New Efforts to Make Commercial REO Healthy
The retail real estate industry in today’s downcycle is facing the difficult reality of property defaults, foreclosures and bankruptcy proceedings. As a result, many lenders, financial institutions and bankruptcy trustees are taking back assets that often are in need of rapid financial and operational analysis, and immediate stabilization.
This year, Levin Management Corp. in North Plainfield, N.J. has re-established its service to address the needs of REO clients in the current environment. The company manages a portfolio of 80 commercial properties totaling 12.5 million square feet.
“Very few firms have the specific expertise and the practical experience with distressed properties to immediately be able to analyze a shopping center and keep it from losing tenants or otherwise going downhill,” says Matthew Harding, president and chief operating officer.
Perhaps the loss of a major tenant devastated a property’s rent roll or a buyer borrowed more than a center’s current return can support. He says the short-term financing came due in a market where underwriting criteria have changed or an owner simply hit challenging times. “Almost always, the fallout impacts the center — financially, physically or in the form of tenant relations — before it comes back into the lender’s hands.” This can range from incomplete documentation and uncollected rent, to deferred maintenance, to unhappy tenants and a negative image in the community. Putting things in order can be a complex task.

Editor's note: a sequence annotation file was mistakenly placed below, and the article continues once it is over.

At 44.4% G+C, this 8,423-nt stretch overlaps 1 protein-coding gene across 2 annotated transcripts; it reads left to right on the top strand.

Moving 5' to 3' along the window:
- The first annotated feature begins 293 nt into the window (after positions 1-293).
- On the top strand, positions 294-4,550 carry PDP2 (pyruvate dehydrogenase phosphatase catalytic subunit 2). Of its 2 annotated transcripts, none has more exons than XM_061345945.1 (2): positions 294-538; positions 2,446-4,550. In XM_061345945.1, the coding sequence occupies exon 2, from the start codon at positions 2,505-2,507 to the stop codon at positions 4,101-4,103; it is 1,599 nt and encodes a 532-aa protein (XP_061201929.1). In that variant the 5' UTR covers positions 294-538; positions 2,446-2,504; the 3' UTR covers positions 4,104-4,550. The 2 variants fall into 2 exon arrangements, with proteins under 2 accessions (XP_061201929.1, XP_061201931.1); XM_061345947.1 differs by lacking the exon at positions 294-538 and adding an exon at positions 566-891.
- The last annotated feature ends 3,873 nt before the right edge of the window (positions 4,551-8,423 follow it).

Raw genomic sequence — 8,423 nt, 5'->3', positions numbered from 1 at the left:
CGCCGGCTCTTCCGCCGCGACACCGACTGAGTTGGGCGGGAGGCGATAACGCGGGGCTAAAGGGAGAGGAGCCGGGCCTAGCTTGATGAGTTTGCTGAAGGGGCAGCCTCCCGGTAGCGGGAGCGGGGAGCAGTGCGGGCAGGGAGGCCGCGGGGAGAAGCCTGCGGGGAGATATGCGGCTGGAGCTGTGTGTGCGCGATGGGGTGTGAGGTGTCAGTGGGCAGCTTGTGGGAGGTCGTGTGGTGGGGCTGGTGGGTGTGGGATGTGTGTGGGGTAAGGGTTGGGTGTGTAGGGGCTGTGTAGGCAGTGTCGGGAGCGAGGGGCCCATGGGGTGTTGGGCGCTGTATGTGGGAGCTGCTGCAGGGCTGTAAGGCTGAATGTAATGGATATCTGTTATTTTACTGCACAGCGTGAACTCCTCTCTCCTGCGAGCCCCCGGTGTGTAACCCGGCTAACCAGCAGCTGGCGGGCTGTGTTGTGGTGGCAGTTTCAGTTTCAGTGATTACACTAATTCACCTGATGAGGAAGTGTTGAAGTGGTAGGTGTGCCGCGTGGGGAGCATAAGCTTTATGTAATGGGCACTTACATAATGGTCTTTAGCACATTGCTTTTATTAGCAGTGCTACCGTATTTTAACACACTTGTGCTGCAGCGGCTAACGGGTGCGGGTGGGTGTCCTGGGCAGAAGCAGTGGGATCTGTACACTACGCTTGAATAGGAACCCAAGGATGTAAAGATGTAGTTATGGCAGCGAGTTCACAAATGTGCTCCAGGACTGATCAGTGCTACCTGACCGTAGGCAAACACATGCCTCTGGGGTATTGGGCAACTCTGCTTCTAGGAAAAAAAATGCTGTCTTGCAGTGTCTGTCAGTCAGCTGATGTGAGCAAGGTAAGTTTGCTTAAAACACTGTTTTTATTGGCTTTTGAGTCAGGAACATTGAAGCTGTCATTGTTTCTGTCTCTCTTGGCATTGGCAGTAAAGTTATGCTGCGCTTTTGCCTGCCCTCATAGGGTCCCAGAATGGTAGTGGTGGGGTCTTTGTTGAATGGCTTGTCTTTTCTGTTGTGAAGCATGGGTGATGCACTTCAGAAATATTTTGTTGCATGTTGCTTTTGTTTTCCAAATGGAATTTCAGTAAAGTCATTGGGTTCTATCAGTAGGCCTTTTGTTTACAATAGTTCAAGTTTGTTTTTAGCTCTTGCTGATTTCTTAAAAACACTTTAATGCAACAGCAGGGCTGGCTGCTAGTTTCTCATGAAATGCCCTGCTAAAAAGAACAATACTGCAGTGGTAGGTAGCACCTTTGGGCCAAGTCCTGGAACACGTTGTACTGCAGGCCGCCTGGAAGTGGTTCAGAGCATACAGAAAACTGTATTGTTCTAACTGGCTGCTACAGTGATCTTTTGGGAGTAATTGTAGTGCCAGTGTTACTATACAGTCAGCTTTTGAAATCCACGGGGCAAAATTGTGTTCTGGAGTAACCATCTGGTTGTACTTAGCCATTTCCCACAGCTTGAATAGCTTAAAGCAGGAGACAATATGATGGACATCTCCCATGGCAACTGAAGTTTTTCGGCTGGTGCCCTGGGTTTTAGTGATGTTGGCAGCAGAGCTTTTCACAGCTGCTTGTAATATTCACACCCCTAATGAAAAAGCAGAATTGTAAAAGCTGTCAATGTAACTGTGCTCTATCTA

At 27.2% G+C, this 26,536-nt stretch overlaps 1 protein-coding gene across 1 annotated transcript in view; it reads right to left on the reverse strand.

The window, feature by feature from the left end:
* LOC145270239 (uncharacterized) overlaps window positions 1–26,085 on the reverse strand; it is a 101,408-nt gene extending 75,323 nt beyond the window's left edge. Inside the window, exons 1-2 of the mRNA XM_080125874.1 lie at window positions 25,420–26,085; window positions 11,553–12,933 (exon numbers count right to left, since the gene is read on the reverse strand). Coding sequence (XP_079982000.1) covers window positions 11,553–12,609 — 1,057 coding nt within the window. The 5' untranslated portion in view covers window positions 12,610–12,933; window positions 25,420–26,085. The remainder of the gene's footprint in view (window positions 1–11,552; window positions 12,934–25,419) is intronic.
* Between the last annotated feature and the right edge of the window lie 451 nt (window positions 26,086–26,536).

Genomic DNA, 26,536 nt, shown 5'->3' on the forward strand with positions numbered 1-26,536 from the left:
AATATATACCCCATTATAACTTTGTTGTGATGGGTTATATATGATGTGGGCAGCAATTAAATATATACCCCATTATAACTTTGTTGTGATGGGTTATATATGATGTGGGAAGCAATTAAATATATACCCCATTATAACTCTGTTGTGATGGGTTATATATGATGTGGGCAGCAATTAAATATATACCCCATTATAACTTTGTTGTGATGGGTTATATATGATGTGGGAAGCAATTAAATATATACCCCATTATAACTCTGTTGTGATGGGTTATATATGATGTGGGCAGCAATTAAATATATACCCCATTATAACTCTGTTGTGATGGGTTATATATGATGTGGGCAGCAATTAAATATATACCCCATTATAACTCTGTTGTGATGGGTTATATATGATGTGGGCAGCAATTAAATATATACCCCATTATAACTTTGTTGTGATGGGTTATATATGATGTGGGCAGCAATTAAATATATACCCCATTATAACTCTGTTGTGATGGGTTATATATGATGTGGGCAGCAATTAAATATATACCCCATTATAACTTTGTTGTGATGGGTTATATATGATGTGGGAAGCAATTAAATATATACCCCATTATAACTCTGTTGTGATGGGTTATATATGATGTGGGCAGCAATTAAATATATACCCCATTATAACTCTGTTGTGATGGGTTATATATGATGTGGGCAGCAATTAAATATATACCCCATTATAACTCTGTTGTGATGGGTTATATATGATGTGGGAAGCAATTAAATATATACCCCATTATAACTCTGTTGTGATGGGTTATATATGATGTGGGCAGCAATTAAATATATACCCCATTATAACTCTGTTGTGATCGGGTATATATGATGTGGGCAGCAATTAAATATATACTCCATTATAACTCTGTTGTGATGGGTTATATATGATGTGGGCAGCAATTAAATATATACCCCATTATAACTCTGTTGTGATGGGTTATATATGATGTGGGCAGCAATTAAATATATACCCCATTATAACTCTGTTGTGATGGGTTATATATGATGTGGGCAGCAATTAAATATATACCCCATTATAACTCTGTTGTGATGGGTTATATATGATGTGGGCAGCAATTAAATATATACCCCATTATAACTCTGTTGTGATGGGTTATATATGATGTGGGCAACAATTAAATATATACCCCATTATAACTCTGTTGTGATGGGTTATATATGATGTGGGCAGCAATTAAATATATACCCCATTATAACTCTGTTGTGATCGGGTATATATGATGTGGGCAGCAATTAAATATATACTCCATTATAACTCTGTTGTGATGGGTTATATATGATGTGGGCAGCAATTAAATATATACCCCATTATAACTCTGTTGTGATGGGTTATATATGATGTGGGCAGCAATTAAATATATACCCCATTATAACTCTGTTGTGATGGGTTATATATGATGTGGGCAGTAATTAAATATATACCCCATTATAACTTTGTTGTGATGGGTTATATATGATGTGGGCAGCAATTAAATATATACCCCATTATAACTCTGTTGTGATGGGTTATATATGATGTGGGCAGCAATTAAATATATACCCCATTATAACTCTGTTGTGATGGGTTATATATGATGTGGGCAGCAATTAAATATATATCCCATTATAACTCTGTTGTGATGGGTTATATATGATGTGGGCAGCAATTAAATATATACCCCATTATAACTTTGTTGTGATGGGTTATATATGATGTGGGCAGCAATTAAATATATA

“Many lenders possess a deep understanding of retail real estate, but lack the time and staff to address the many details involved in retail property management and leasing efficiently and in-house,” he said.
Levin’s initial priorities include assessing a retail center’s physical, financial and marketing conditions, in order to develop short- and long-range plans. The firm’s full range of services employed in this process include accounting and financial reporting, leasing and lease administration, property management and maintenance, marketing and market analysis, dispositions and construction management — providing a one-stop source for REO clients.
For each new REO assignment, the company gathers all available information and verifies the property’s financial status. Careful abstracting of the shopping center’s leases serves to determine if all payments due are being billed and collected, and to fully understand the scope of the client’s responsibilities. The property management team quickly communicates directly with the property’s tenants as well, to ensure them that the property is being adequately managed and that any former problems can now be restated and will be addressed.
“These are the first steps to improving comfort levels and fostering healthy tenant relations,” Mr. Harding noted. “At the same time, frequent site visits allow our property managers the opportunity to assess the visible health of the stores at a center. They note stock levels, cleanliness, the number of employees and customers, merchandising, and other details.”
These managers also establish contact with the center’s existing contractors. They examine agreements from a pricing and performance standpoint and determine the potential to make changes, if warranted. “In markets where we manage other properties, we often can work with our existing suppliers to achieve ‘bulk-type’ pricing,” he said.
From closely monitoring utility usage, to planting perennial flowers instead of annuals, the company works to lower costs. Levin examines the center’s vacancies and disposes of old tenant signage and cleans the empty stores, prepping them to be toured by prospective tenants.
If the entire property needs freshening, updated landscaping and painting can go a long way toward adding color and interest at minimum cost, Mr. Harding says.